• Free guided bike tours of Edinbrugh, making cycling accessible to everyone

  • Chain Reaction: a project that aims to promote the reduction of Carbon through alternative travel. This is achieved by training up local role models in the community to deliver training and education workshops.


Two of my friends and former teammates started UNB International Swim Program that sells samosas to fund free swim lessons to refugees and immigrants in Fredericton, New Brunswick. Fredericton has a large flooding problem every spring with all the snow and ice melting after the winter. Water safety and knowing how to swim is an important life skill that people who live on the east coast need to know.


Another organisation that uses sport as the driver for their social enterprise model is World Bicycle Relief. They use bikes to meet the needs of reliable transportation in the developing world. They provide bikes for students, health workers and entrepreneurs. They believe that the bike can contribute to economic development, farmers and entrepreneurs can increase their carrying capacity, for example. With a bike, health care workers are able to visit more homebound patients and combat COVID-19, malaria, and teach about health and nutrition. They believe that a bike can help break the poverty cycle by providing people with better access to employment, health care and education.


Baba Au Run is a social business in France that partners with local bakeries and runners to deliver unsold baked goods to homeless people around Paris. Basically like a food delivery app, except using sport to help feed people who are in need.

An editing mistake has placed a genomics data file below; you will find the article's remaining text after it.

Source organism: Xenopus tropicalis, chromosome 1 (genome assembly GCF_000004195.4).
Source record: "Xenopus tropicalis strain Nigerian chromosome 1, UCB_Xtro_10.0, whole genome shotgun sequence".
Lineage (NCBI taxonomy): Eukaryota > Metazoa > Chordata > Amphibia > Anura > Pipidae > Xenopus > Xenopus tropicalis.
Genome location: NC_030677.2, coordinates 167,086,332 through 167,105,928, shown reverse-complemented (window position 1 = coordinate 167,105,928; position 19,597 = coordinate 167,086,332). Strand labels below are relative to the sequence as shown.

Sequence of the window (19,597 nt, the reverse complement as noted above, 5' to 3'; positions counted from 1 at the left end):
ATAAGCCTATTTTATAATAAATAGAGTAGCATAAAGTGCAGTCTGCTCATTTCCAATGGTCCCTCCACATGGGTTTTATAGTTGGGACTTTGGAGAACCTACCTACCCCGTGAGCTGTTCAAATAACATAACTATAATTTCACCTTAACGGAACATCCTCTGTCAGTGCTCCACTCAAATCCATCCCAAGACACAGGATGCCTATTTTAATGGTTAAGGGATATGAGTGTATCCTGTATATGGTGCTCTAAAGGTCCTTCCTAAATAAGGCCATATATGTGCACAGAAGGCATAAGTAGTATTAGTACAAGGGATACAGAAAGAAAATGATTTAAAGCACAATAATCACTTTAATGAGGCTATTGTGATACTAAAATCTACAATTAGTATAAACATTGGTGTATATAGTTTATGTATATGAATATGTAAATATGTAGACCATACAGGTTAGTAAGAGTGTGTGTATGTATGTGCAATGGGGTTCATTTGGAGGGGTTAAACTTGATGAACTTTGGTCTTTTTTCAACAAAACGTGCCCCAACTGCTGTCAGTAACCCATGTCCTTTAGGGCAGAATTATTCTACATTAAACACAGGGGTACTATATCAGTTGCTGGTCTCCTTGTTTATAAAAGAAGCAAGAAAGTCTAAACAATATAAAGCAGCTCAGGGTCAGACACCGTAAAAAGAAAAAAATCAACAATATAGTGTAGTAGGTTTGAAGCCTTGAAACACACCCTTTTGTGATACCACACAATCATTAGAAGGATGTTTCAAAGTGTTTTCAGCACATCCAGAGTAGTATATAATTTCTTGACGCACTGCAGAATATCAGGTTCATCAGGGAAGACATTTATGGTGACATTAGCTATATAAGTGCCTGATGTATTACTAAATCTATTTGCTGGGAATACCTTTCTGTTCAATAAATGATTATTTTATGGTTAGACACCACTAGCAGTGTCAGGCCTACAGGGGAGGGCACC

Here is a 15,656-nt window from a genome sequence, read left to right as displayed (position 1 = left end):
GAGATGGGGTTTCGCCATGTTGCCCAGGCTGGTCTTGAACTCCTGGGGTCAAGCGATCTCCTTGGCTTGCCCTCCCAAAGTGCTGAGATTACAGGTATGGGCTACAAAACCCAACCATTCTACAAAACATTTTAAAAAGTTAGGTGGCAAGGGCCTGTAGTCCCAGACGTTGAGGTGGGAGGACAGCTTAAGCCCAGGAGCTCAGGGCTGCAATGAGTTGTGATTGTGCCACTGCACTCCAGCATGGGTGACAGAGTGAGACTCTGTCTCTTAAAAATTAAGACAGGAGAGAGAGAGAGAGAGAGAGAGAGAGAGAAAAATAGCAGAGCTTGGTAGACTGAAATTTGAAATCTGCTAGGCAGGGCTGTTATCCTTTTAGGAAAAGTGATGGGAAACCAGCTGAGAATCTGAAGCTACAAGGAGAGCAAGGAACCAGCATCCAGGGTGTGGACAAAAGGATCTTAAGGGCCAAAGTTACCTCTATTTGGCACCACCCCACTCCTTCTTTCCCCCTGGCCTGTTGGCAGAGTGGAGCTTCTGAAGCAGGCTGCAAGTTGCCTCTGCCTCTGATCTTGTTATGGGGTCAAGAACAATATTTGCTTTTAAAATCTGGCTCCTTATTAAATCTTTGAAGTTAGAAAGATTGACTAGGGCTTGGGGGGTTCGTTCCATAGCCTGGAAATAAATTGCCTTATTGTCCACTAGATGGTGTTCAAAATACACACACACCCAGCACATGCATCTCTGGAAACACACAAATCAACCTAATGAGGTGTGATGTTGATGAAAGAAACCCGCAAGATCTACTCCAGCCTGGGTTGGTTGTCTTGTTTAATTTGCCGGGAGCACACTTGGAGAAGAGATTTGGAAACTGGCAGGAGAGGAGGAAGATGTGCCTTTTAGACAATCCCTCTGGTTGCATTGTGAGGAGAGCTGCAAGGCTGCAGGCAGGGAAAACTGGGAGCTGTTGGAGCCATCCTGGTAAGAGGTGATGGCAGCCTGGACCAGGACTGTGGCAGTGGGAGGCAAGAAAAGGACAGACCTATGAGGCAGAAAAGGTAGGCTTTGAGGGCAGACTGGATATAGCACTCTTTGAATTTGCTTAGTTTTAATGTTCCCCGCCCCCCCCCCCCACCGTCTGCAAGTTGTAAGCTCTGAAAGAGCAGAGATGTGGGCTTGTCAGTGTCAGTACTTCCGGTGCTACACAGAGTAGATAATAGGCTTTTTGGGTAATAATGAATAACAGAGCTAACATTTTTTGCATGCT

0 Mégot is an organisation that is using swimming to highlight the journey of cigarette butts. Cigarette butts are a huge source of waste and pollution in oceans and in our cities.


Senscot is an organisation that works to ensure that social enterprises in Scotland have the support they need to deliver positive outcomes in their community. They have a case study of 8 social enterprises in Scotland that use sport to make sustainable, positive changes in their community.


Some of the other social businesses that use sport that I learned about at Global Sports week are:


49ers EDU

ENGSO Youth

Fundlife

Le recyclerie sportive

Parikrma Foundation

Sourire d’un enfant

Terres en mêlées


The IOC Young Leaders program (formerly Young Change Makers+ program) engages with youth by providing them with funding to deliver grass root sport projects in their own communities. Some of the projects include:


These are just a few examples of sport social businesses. There are so many more being used around the world everyday. Sports can change the world. Sports are no longer about competition and being the best of the best. It is about change. It is about sustainability. It is about innovating new ways of doing and thinking. Sports has the power to change the world and is a very versatile tool to be used in all ways imaginable and unimaginable.


J'espère qu’il y a d’inspiration pour tous qui lit les articles sur Sports for Social Impact, et peux voir tout le bon que le sport peut faire dans le monde.


©2020 by Sports for Social Impact.